Can You Afford to Drive a Used Car? (Part 4)
In Part 1 of this series, we talked about new-car depreciation, in Part 2 we talked about the benefits of buying a used vehicle and in Part 3 we discussed some of the tradeoffs to consider when not buying a new car. In this last part, we will talk about things you can do with all the money you’ll save by buying used.
Though we’ve already talked about Certified Pre-Owned (CPO) warranties as compared to new car warranties, one thing we haven’t discussed is buying a used car without a warranty. This leads to one of the most heated of used-car-buying topics: “I can’t afford a used car because I can’t afford to pay for repairs.”
For the sake of clarity, please allow me to restate my position on vehicle financing: I am in favor of only one method of financing a vehicle: 100% down. That is paying for the vehicle either with cash or trade or both, but not with any type of loan.
Yes. It is possible to do. I’ve done it several times. Read about The Step-Up Method here.
I say this almost facetiously, but with a sense of seriousness: Did you know you don’t need a car loan? Yes, really. And you don’t have to be rich to own your car.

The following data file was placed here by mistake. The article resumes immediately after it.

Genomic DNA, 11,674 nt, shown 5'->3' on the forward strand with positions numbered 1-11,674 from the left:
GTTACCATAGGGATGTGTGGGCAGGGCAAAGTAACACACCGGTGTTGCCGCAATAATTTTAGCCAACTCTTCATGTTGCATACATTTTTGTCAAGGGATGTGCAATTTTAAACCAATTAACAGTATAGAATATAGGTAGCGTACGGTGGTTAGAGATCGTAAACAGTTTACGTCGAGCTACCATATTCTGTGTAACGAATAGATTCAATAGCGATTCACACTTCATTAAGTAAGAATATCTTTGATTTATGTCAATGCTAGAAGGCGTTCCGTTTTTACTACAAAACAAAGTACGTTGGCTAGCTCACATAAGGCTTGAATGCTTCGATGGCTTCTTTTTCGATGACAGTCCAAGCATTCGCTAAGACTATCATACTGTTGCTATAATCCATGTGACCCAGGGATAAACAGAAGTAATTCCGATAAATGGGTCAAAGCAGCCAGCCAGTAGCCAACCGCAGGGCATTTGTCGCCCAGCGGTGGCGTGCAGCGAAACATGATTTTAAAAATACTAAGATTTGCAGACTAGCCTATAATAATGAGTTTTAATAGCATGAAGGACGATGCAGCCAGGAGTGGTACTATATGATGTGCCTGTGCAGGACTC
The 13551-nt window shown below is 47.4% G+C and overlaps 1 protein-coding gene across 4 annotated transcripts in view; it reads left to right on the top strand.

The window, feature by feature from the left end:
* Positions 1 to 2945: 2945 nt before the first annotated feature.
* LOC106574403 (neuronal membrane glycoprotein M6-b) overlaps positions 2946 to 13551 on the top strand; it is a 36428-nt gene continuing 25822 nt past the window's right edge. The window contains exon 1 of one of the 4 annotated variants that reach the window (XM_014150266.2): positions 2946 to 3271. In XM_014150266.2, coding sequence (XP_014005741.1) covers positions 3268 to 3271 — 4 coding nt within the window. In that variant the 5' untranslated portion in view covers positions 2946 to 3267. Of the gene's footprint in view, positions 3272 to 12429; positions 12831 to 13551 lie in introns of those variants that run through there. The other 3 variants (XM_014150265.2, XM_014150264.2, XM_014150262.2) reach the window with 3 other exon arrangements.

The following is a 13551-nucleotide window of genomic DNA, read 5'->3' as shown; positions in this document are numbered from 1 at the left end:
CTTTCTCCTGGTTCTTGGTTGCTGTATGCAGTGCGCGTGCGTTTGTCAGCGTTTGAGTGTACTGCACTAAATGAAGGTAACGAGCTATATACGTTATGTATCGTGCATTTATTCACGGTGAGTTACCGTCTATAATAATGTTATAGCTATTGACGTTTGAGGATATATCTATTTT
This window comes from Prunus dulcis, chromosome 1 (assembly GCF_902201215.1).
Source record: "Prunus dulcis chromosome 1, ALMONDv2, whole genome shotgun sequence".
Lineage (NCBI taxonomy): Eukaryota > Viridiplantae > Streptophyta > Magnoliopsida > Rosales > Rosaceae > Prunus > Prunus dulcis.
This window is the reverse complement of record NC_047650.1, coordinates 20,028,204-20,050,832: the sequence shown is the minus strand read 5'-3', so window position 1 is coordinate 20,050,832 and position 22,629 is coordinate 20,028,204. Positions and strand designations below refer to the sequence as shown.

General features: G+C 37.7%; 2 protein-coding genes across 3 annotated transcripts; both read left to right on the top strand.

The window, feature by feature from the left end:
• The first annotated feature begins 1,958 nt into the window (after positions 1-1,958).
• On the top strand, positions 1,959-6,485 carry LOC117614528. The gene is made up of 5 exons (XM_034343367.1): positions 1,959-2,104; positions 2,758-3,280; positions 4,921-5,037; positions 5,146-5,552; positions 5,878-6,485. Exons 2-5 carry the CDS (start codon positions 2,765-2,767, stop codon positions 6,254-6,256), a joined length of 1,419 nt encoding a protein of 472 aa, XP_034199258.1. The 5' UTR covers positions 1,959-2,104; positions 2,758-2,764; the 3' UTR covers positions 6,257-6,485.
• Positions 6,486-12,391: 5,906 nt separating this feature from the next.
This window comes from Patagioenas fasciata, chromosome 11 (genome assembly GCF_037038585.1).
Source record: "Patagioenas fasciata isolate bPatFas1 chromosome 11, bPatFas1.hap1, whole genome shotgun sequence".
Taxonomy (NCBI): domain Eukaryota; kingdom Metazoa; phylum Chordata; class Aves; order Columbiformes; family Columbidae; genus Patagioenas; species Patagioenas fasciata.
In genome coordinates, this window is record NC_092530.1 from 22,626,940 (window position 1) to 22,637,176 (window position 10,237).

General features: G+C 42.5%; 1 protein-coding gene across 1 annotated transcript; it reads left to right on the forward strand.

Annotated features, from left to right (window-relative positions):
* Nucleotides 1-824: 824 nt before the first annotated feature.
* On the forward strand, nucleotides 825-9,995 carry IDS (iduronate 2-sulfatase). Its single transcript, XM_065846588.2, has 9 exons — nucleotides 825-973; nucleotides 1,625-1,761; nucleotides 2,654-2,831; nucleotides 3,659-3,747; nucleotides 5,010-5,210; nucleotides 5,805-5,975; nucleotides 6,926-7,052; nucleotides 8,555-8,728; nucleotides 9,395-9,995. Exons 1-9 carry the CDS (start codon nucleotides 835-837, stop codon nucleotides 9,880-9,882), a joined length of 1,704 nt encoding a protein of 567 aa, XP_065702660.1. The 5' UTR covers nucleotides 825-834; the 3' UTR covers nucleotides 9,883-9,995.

What happens if you don’t have a loan on your vehicle?
The thing that most people notice right away is that they don’t have to make a monthly loan payment. Let that sink in for a minute: No. Car. Payment.
Recent data from Experian indicate that the average new car payment in America is $503 per month. Just imagine what you could do with an extra $503 each month!
This gets to the heart of the issue we’ve taken four articles to get to.
The argument we commonly hear about people not being able to afford a used car is because they don’t have enough in savings to cover a major repair should one arise. (In all honesty, some of the people we speak with don’t have enough in savings to cover an oil change and have financed “service packages” with their new cars to cover such routine maintenance.)
By eliminating the car payments that most people are already making, those folks would have an extra $503 per month to put in savings to go toward any major repairs. The huge benefit here is that cash in savings could go toward shoring up the financial stability of the entire household – not just the car. When you make a car payment, you’re only covering the car. When you put the money in savings, you can take care of the car, or the house, or the doctor – you name it. Literally. Cash in savings is yours. You get to apply those funds to whatever you want.
That’s just one step down the path to Financial Freedom!